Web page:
Athol Fugard and his latest play have now been seen in a fair number of the world’s English-speaking capitals, but “Valley Song” seems fresher than ever. The play blooms with a buoyant hope that’s been largely and understandably absent from the canon of the playwright most closely associated with chronicling the terrible human toll taken by South Africa’s late, unlamented apartheid system.
Although Fugard’s plays have often been deeply rooted in his own history, “Valley Song” may be his most overtly personal, as he takes the stage as himself, the Author, ruminating on a handful of pumpkin seeds that evoke the miracle of regeneration that is the play’s richest symbol.
He introduces Buks (also played by Fugard), the 76-year-old “coloured” tenant farmer who’s worked the land in South Africa’s Karoo valley all his life, and still derives a sensual pleasure from it that he speaks of with awe. But though to Buks the land is as it ever was, the country is on the cusp of change. As the play’s simple story unfolds, we see both the rich fruits of that change and the painful price it exacts in Buks’ life.
The new spirit abroad in the land is magnificently alive in his granddaughter Veronica (LisaGay Hamilton), a young woman whose soul hasn’t been shaped under apartheid. She has her bursting heart set on “romance and adventure,” even if she can only catch glimpses of the future she dreams of as a singing star by watching a white woman’s TV, standing on a box outside and peering in the window.
Hamilton gives a performance here that genuinely merits the much-overused phrase “tour de force.” At first she seems a little too intent on charming the audience, but her antic energy and the joy that shines from her face when she sings make the potential thwarting of Veronica’s young hopes as terrifying to the audience as it is to her. When the white woman whose TV she’s been feasting on dies, Hamilton grows quiet as Veronica’s spirit seems to crumble before us, and your heart leaps out to her.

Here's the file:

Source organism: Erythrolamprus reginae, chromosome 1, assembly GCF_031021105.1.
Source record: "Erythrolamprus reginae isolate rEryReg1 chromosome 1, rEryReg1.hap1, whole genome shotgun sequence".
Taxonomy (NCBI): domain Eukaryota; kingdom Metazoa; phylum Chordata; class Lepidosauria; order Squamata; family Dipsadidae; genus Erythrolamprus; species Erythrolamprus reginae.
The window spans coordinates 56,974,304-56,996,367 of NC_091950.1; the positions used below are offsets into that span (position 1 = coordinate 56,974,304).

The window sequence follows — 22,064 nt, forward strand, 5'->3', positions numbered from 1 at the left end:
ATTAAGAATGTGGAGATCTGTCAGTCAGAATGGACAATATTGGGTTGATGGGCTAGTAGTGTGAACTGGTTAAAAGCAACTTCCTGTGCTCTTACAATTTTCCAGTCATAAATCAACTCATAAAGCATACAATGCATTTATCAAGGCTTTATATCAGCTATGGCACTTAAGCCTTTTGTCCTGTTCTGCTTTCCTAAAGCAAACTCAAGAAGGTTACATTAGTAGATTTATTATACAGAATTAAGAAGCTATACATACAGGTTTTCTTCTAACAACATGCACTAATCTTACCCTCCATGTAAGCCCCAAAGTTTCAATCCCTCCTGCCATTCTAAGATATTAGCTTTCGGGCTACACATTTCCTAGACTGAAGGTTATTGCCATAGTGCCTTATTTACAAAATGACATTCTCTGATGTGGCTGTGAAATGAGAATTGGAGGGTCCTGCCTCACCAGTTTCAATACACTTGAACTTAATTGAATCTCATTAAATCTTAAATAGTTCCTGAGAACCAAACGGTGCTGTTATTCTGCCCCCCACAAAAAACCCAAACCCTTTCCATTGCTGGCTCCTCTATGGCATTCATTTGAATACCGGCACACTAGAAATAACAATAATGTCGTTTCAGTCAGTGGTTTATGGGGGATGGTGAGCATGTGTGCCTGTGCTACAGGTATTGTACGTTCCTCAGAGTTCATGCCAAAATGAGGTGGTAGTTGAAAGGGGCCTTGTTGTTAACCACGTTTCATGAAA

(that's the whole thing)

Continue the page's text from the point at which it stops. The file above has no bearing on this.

But Buks, two generations removed from Veronica, only sees the danger in her dreams. The tragedy of his life was the loss of his daughter Caroline, who ran away to Johannesburg and died there just after Veronica was born. He grew up in a world where the only surety, the only happiness, was in carefully keeping his head down, and keeping hope within the bounds of his circumscribed life: the land, his home and the church, where such humility was glorified.
For Veronica, the land is a hateful thing: “It feeds us, but it takes our lives,” she says defiantly. Where Buks looks at the mountains that ring the valley and sees a reflection of man’s smallness that is a comfort in his humble life, Veronica sees a cage, an obstacle to be leaped over with the price of a train ticket to Johannesburg, for which she’s been secretly saving.
The tug-of-war between these two over Veronica’s future — Buks hopes the Author, who may be buying the land, will hire her as a maid, an idea she dismisses contemptuously — is played out in short scenes shot through with a lyrical poetry that gives both characters their due: Fugard’s writing gives great beauty to Buks’ love of the land and his quiet dignity, and gives a shimmering, infectious appeal to Veronica’s exuberance, so brilliantly captured in Hamilton’s performance.
The deep love between these two characters who are so painfully at odds shines through both performances in myriad small but telling gestures, as when Veronica rubs her foot affectionately on Buks’ knee as he tells her a story.
“Valley Song” is a clear distillation of a particular mood in a particular country at a particular time, but as with the best of Fugard’s work, it is also a perfectly focused picture of a universal human predicament: the eternal clash of youthful hope and the painful wisdom of age, and life’s boundless ability to dash our dreams, from the humblest to the grandest.